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Executive Records, Governor J. Millard Tawes, 1959-1967
Volume 82, Volume 1, Page 3   View pdf image (33K)
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I offer you four fundamental principles which I believe to be es-
sential to the conduct of a vigorous, progressive and intelligent ad-
ministration. I think of them as the four cornerstones of the structure
I shall try to build.

The first is "To Look Ahead". Matters of State no longer can be
handled in a day-to-day manner, without plan or program. Gone,
indeed, are the days when it was possible to think on a year-to-year
basis. We must project our designs many years in advance to achieve
the best results. I think it is regrettable that in the past State plan-
ning too often has been no more than a pious hope, an expression
of good intentions, ignored in practice after being paid dutiful lip

The State of Maryland cannot afford the luxury of casual planning.
I shall offer no program during my administration the end of which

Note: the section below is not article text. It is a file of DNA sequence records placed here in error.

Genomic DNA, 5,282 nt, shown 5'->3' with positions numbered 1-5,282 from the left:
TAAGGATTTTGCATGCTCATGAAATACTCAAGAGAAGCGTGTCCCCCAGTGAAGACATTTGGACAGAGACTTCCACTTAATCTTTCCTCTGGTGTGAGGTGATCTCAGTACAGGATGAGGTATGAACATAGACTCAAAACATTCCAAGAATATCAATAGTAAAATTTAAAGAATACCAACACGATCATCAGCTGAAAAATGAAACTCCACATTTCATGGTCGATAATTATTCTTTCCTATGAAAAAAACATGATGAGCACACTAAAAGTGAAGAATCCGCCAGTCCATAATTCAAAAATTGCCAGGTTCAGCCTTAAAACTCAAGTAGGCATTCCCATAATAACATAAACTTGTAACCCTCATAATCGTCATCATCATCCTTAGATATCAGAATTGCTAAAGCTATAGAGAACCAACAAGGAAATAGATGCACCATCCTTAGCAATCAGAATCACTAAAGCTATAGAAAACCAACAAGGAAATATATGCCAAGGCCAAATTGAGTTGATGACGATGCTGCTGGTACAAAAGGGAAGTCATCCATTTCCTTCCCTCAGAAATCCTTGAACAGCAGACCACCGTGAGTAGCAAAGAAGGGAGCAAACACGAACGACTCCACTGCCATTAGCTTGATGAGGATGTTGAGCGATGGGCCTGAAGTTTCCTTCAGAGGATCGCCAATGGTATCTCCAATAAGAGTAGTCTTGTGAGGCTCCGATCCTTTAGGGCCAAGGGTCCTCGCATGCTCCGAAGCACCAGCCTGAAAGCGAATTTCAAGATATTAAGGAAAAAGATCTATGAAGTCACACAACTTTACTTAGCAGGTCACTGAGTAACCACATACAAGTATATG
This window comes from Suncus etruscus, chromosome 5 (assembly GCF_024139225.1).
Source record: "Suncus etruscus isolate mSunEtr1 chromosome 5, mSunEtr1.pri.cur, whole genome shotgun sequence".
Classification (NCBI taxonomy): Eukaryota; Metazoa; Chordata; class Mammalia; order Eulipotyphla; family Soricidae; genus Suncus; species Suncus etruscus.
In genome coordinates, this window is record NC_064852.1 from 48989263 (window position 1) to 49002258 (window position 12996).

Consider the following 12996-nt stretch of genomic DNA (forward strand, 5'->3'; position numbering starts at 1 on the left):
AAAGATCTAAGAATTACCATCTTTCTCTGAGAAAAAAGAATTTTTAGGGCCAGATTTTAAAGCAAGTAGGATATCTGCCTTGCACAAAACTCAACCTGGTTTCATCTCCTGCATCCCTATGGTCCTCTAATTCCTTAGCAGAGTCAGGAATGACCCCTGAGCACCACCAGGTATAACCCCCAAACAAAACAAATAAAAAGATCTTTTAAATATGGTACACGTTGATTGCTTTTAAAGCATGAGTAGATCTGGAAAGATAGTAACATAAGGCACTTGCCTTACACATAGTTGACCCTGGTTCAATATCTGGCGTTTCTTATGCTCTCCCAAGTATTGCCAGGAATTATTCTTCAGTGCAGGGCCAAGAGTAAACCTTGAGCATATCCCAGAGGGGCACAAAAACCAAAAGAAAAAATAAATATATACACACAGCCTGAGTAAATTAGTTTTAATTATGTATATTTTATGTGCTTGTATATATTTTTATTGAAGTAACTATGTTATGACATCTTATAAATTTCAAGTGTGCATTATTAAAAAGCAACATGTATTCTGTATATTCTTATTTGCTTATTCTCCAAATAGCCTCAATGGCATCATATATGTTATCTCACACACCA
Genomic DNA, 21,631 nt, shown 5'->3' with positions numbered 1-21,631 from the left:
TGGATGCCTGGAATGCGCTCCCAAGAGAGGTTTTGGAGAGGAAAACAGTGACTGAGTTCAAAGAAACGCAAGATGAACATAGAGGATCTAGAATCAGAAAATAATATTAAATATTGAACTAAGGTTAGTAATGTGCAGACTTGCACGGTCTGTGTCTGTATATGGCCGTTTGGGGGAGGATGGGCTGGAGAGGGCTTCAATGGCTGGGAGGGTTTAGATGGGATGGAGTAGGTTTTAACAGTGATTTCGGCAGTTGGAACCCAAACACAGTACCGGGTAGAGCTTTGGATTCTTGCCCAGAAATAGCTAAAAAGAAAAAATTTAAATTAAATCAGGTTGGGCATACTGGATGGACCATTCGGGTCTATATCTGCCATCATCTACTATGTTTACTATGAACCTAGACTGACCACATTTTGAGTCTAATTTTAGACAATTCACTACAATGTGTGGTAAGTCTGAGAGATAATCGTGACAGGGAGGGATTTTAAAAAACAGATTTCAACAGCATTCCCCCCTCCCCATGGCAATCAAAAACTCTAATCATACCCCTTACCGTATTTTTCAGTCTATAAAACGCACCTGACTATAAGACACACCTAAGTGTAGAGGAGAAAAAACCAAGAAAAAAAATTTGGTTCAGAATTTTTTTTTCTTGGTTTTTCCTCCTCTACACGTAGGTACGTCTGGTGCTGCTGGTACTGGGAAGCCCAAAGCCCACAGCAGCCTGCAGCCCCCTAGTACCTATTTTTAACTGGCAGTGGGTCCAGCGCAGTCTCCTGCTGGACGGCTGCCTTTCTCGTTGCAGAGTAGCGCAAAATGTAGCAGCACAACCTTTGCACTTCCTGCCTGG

cannot be foreseen. It is my intention never to propose a course of
action without a cautious exploration of all its aspects and all its
possible consequences.

We must remain constantly aware that every move we make will
have its impact upon our tax structure, upon the relationship of
departments, upon the daily lives of the men, women and children
of Maryland. The effects of our action fan out and expand as the
years pass by. I conceive it to be the responsibility of this adminis-
tration to weigh these effects and project them into the future as far
as possible. Likewise, it is our duty to determine the needs of the
State two, three or four years from now. This is a continuing respon-
sibility and one that cannot be fulfilled by sporadic, independent sur-
veys. For all these reasons, I am placing "Looking Ahead"—that is
to say, intelligent foresight — at the top of my list of fundamental

A second precept I will call: "Keep the Public Informed". In a
democratic state, no program can be successful unless it is supported
by the people, and the people cannot participate in a program
effectively unless they understand it.

One of the great virtues of planning is that it gives the public
the opportunity to examine measures well in advance of their initia-
tion. The State is confronted at every turn with demands for services
which result inevitably in greater costs to the public. I consider it
my duty, and duty of every public official of the State, to do every-
thing possible to remove any area of doubt or misunderstanding that
may exist as to the effect of a proposed policy or program.


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Executive Records, Governor J. Millard Tawes, 1959-1967
Volume 82, Volume 1, Page 3   View pdf image (33K)
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